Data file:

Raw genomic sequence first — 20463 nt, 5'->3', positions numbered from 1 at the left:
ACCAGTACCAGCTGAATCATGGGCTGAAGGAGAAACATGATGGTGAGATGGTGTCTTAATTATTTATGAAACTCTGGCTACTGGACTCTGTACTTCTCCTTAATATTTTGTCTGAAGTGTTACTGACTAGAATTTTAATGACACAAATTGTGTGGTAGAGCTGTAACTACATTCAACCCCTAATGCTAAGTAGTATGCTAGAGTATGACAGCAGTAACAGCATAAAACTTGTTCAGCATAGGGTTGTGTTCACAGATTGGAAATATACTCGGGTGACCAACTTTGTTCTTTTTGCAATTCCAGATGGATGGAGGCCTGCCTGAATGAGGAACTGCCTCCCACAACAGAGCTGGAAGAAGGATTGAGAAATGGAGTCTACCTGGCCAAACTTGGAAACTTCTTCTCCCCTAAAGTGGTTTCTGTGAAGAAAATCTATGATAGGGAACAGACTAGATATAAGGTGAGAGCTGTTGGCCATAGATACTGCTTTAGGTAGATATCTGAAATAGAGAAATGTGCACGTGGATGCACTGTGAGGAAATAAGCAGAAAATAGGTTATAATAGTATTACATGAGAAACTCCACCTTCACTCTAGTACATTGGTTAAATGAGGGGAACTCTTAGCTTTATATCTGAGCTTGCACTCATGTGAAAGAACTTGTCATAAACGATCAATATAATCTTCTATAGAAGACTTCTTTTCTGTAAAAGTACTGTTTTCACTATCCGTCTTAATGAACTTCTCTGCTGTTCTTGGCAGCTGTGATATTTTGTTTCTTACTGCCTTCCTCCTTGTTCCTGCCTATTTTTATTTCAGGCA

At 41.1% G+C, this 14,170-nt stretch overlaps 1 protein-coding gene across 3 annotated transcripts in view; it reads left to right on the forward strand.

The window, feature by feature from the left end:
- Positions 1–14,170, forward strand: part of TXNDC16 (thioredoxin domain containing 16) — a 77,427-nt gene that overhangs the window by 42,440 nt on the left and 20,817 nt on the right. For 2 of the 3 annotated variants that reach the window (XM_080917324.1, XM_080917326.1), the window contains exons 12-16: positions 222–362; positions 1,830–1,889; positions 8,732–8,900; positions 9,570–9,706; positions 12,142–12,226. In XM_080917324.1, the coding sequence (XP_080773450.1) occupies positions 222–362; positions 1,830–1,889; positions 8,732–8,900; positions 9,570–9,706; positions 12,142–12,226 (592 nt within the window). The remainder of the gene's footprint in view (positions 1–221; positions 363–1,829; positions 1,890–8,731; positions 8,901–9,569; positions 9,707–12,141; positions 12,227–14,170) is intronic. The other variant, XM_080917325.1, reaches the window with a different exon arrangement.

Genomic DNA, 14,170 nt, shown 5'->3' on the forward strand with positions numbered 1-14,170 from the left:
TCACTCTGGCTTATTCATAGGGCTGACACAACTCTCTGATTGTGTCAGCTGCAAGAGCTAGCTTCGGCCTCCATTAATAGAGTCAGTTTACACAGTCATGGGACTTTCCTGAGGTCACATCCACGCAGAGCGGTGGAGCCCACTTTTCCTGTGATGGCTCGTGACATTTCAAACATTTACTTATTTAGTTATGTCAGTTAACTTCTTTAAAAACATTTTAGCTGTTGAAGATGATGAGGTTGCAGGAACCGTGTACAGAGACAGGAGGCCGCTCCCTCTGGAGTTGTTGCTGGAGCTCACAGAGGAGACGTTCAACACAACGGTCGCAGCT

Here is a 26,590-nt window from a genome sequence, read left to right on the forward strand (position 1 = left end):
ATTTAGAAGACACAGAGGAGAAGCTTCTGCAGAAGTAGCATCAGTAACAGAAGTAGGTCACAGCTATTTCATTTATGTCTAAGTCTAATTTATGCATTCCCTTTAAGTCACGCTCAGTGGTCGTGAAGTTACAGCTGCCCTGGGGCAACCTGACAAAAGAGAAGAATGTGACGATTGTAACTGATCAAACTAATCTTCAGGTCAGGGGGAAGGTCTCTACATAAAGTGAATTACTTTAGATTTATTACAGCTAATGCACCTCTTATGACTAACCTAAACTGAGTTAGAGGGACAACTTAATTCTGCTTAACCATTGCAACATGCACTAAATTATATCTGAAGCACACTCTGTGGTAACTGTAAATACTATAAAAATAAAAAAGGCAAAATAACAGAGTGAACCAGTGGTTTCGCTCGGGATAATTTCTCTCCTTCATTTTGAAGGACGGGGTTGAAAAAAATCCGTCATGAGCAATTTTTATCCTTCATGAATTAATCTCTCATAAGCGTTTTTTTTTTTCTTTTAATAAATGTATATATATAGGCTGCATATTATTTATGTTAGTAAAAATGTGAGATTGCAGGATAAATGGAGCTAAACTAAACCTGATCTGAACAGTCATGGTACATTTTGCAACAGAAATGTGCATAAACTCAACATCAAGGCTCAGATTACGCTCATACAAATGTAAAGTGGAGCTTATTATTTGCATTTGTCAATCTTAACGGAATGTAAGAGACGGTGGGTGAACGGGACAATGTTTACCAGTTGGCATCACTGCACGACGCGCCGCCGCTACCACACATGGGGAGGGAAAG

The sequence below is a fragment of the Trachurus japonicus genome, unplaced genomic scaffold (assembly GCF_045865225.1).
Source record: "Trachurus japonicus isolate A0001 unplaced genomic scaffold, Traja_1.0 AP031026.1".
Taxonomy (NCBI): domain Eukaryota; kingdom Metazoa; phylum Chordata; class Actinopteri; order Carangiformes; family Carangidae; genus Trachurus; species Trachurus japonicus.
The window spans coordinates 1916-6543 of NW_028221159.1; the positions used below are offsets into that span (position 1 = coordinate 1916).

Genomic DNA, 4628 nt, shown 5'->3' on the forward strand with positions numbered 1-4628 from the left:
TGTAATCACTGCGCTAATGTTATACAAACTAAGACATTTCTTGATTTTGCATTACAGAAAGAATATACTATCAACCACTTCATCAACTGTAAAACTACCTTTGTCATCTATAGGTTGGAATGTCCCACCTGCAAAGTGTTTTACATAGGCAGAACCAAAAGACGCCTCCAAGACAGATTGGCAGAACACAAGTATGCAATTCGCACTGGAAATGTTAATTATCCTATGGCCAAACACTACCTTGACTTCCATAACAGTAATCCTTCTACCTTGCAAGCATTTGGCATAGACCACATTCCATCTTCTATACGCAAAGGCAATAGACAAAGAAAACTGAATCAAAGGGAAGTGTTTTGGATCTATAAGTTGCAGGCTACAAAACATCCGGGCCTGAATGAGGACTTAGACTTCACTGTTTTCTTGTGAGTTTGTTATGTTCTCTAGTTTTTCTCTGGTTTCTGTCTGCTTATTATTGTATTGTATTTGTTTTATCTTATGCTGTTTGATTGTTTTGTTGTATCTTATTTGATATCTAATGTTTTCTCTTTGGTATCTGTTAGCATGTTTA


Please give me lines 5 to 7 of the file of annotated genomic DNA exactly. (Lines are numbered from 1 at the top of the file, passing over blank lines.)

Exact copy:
- Positions 1–14,170, forward strand: part of TXNDC16 (thioredoxin domain containing 16) — a 77,427-nt gene that overhangs the window by 42,440 nt on the left and 20,817 nt on the right. For 2 of the 3 annotated variants that reach the window (XM_080917324.1, XM_080917326.1), the window contains exons 12-16: positions 222–362; positions 1,830–1,889; positions 8,732–8,900; positions 9,570–9,706; positions 12,142–12,226. In XM_080917324.1, the coding sequence (XP_080773450.1) occupies positions 222–362; positions 1,830–1,889; positions 8,732–8,900; positions 9,570–9,706; positions 12,142–12,226 (592 nt within the window). The remainder of the gene's footprint in view (positions 1–221; positions 363–1,829; positions 1,890–8,731; positions 8,901–9,569; positions 9,707–12,141; positions 12,227–14,170) is intronic. The other variant, XM_080917325.1, reaches the window with a different exon arrangement.

Genomic DNA, 14,170 nt, shown 5'->3' on the forward strand with positions numbered 1-14,170 from the left:
TCACTCTGGCTTATTCATAGGGCTGACACAACTCTCTGATTGTGTCAGCTGCAAGAGCTAGCTTCGGCCTCCATTAATAGAGTCAGTTTACACAGTCATGGGACTTTCCTGAGGTCACATCCACGCAGAGCGGTGGAGCCCACTTTTCCTGTGATGGCTCGTGACATTTCAAACATTTACTTATTTAGTTATGTCAGTTAACTTCTTTAAAAACATTTTAGCTGTTGAAGATGATGAGGTTGCAGGAACCGTGTACAGAGACAGGAGGCCGCTCCCTCTGGAGTTGTTGCTGGAGCTCACAGAGGAGACGTTCAACACAACGGTCGCAGCT